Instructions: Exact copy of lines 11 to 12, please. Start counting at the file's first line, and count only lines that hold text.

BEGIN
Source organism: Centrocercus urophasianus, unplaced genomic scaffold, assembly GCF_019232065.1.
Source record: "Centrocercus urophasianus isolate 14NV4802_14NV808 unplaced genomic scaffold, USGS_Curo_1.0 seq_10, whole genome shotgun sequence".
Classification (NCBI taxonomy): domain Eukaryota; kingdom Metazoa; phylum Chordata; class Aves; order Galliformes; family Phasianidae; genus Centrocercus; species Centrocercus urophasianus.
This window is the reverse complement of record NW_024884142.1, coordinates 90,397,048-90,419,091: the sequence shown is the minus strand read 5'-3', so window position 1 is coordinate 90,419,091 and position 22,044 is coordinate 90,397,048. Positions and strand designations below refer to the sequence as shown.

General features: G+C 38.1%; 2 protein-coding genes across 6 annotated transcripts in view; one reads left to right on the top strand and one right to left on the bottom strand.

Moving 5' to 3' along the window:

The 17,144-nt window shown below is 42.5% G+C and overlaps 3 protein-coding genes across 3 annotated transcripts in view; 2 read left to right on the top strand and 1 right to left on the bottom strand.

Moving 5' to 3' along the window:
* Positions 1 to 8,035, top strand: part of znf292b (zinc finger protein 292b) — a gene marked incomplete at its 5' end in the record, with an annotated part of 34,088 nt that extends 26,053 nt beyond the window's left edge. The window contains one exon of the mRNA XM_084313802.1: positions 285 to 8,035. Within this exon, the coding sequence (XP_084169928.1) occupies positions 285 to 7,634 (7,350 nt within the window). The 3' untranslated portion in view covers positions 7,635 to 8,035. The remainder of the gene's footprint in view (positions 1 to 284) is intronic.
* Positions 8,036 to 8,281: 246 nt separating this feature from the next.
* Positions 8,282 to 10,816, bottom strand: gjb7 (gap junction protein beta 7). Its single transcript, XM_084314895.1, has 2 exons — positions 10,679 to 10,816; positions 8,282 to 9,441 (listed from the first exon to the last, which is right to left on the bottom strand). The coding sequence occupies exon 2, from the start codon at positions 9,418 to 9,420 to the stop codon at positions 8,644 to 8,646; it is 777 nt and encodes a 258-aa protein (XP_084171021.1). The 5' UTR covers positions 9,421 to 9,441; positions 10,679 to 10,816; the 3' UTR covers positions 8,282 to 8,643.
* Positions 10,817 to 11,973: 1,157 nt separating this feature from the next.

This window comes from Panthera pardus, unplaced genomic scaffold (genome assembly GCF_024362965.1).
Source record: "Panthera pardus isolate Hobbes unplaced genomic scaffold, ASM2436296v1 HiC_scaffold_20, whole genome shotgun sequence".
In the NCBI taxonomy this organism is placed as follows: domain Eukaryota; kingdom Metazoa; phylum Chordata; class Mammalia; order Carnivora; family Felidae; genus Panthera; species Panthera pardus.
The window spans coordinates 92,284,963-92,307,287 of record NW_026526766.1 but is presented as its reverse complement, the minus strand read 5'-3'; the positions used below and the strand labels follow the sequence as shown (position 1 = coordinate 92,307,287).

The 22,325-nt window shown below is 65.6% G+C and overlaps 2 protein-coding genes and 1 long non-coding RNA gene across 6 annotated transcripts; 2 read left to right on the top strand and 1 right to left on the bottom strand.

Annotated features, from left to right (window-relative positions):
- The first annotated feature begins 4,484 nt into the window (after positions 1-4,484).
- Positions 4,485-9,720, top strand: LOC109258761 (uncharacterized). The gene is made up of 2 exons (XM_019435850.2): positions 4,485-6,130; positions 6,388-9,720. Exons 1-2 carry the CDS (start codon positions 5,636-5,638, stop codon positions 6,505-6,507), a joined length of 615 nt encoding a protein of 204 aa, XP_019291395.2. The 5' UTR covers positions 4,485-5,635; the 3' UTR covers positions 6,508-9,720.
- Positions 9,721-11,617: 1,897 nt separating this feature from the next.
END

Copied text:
* Positions 8,282 to 10,816, bottom strand: gjb7 (gap junction protein beta 7). Its single transcript, XM_084314895.1, has 2 exons — positions 10,679 to 10,816; positions 8,282 to 9,441 (listed from the first exon to the last, which is right to left on the bottom strand). The coding sequence occupies exon 2, from the start codon at positions 9,418 to 9,420 to the stop codon at positions 8,644 to 8,646; it is 777 nt and encodes a 258-aa protein (XP_084171021.1). The 5' UTR covers positions 9,421 to 9,441; positions 10,679 to 10,816; the 3' UTR covers positions 8,282 to 8,643.
* Positions 10,817 to 11,973: 1,157 nt separating this feature from the next.